Menara Mesiniaga

November 12, 2015 megacities

Menara Mesiniaga

Menara Mesiniaga

from Subang Jaya, Selangor in Malaysia (马来西亚)


Project Type

Office Building

Project Status


Completion Date


Other Name

Name Language


The Menara Mesiniaga Tower is a futuristic building located in SS16, Subang Jaya, Selangor, Malaysia. It is owned by Mesiniaga Berhad. The building is an iconic landmark in Subang Jaya, in Selangor. It is the IBM headquarters in Subang Jaya near Kuala Lumpur. It is a high-tech, 15-storey corporate showcase on a convenient and visually prominent corner site. The singular appearance of this moderately tall tower is the result of architect Kenneth Yeang's ten-year research into bio-climatic principles for the design of medium-to-tall buildings. Its tri-partite structure consists of a raised green" base, ten circular floors of office space with terraced garden balconies and external louvers for shade, and is crowned by a spectacular sun-roof, arching across the top-floor pool. The distinctive columns that project above the pool floor will eventually support the installation of solar panels, further reducing the energy consumption of a building cooled by natural ventilation, sun screens, and air conditioning. Yeang's ecologically and environmentally sound design strategies reduce long-term maintenance costs by lowering energy use. Importantly, designing with the climate in mind brings an aesthetic dimension to his work that is not to be found in typical glass-enclosed air-conditioned medium-to-high rise buildings. The tower has become a landmark, and increased the value of the land around it. The jury found it to be a successful and promising approach to the design of many-storied structures in a tropical climate.

Building Information


1A, Jalan SS 16/1, Subang Jaya, Selangor, Malaysia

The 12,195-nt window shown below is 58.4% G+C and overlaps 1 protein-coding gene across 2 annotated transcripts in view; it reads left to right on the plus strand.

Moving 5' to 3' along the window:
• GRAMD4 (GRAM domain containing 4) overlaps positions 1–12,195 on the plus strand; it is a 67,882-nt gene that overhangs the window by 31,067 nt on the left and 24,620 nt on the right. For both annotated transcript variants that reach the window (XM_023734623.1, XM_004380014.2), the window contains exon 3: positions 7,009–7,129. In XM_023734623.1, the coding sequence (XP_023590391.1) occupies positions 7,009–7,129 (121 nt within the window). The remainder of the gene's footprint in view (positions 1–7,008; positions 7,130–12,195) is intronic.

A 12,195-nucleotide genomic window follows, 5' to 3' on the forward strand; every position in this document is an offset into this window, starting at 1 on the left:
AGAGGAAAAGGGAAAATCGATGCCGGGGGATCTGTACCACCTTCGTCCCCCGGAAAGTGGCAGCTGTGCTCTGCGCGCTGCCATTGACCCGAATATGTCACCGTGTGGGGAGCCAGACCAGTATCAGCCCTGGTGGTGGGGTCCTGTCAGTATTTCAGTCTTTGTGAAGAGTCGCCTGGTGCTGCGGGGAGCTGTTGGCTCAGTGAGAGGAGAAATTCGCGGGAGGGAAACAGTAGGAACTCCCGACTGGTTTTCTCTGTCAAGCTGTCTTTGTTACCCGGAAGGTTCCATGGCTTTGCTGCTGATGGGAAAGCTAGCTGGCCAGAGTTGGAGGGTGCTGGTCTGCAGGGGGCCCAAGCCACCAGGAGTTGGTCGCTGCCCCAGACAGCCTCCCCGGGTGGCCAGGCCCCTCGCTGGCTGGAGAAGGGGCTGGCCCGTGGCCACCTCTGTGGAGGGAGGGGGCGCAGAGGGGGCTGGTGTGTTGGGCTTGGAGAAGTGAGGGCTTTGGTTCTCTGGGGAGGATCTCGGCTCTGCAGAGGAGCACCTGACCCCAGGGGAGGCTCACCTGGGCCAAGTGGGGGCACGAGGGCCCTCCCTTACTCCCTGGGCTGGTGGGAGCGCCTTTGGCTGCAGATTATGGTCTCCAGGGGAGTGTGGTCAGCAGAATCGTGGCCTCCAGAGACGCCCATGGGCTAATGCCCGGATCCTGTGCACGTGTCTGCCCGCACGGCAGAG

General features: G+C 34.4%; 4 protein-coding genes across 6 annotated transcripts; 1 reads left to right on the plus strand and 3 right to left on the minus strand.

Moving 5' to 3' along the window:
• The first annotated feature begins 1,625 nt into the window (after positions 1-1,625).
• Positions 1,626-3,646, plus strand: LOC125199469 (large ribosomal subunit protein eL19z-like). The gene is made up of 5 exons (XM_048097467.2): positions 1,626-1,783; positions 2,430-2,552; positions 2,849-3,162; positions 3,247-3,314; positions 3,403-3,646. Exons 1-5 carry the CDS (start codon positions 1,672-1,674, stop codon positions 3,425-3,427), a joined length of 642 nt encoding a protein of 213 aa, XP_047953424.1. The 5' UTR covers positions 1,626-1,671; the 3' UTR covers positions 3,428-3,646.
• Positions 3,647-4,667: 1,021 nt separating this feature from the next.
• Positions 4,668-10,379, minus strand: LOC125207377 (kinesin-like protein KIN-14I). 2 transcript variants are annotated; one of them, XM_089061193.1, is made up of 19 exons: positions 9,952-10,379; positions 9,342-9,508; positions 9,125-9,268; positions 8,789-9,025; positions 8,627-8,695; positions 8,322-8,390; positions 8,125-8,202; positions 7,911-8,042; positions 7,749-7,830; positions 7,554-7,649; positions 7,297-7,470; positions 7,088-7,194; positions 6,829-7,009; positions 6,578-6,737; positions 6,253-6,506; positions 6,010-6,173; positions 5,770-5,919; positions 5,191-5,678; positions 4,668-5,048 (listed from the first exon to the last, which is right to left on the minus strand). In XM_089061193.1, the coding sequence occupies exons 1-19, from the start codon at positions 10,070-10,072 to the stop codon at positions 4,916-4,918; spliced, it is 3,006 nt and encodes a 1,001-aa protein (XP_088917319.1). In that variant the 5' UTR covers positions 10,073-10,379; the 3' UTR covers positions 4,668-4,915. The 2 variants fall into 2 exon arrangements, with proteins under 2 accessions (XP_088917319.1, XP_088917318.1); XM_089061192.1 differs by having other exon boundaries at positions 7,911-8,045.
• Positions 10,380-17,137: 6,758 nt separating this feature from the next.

P.O. Box

Lot Area

4,720 sq. m.

Basement Ground Floor


Building Structure Height

41 Meters

Gross Floor Area

6,503 sq. m.

Client, Consultant, Architect


Menara Mesiniaga


Mesiniaga Sdn. Bhd.


Architecture Style

Building Technology

The building brings together the principles of the bioclimatic approach to the design of tall buildings developed over the previous decade by the firm. In particular, the building has the following features:“Vertical Landscaping” (planting) is introduced into the building facade and at the “skycourts”. In this building the planting starts by mounding up from ground level to as far up as possible at one side of the building. The planting then “spirals” upwards across the face of the building with the use of recessed terraces (as skycourts).A number of passive low-energy features are also incorporated, primarily, all the window areas facing the hot sides of the building (ie. east and west sides) have external louvres as solar-shading to reduce solar heat gain into the internal spaces. Those sides without direct solar insolation (ie. the north and south sides) have unshielded curtain-walled glazing for good views and to maximise nautral lighting.The lift lobbies at all floors are naturally ventilated and are sun-lit with views to the outside. These lobbies do not require fire-protection pressurisation (ie. low-energy lobby). All stairways and toilet areas are also naturally ventilated and have natural lighting.The sunroof is the skeletal provision for panel space for the possible future placing of solar-cells to provide back-up energy source. BAS (Building Automation System) is an active Intelligent Building feature used in the building for energy-saving.

Main Ideas and Concepts for the Menara Mesiniaga: - Sky gardens that serve as villages - Spiraling vertical landscape - Recessed and shaded windows on the East and West - Curtain wall glazing on the North and South - Single core service on hot side - East - Naturally ventilated and sunlit toilets, stair ways and lift lobbies - Spiral balconies on the exterior walls with full height sliding doors to interior offices

The building is 15 stories tall and circular in plan. Yeang designed this building to include three items: 1- a sloping landscape base to connect the land with the verticality of the building; 2- a circular spiraling body with landscaped sky courts that allow visual relief for office workers as well as providing continuity of spaces connecting the land through the building; and 3- the upper floor provides a swimming pool and gym.


The construction of this high-tech building began in 1990 and was completed in 1992. After completion, architect Ken Yeang's long research into bio-climatic design principles was recognised with the Aga Khan Award for Architecture in 1995 for the design.

Project Picture Gallery

Plan, Elevation and Section Gallery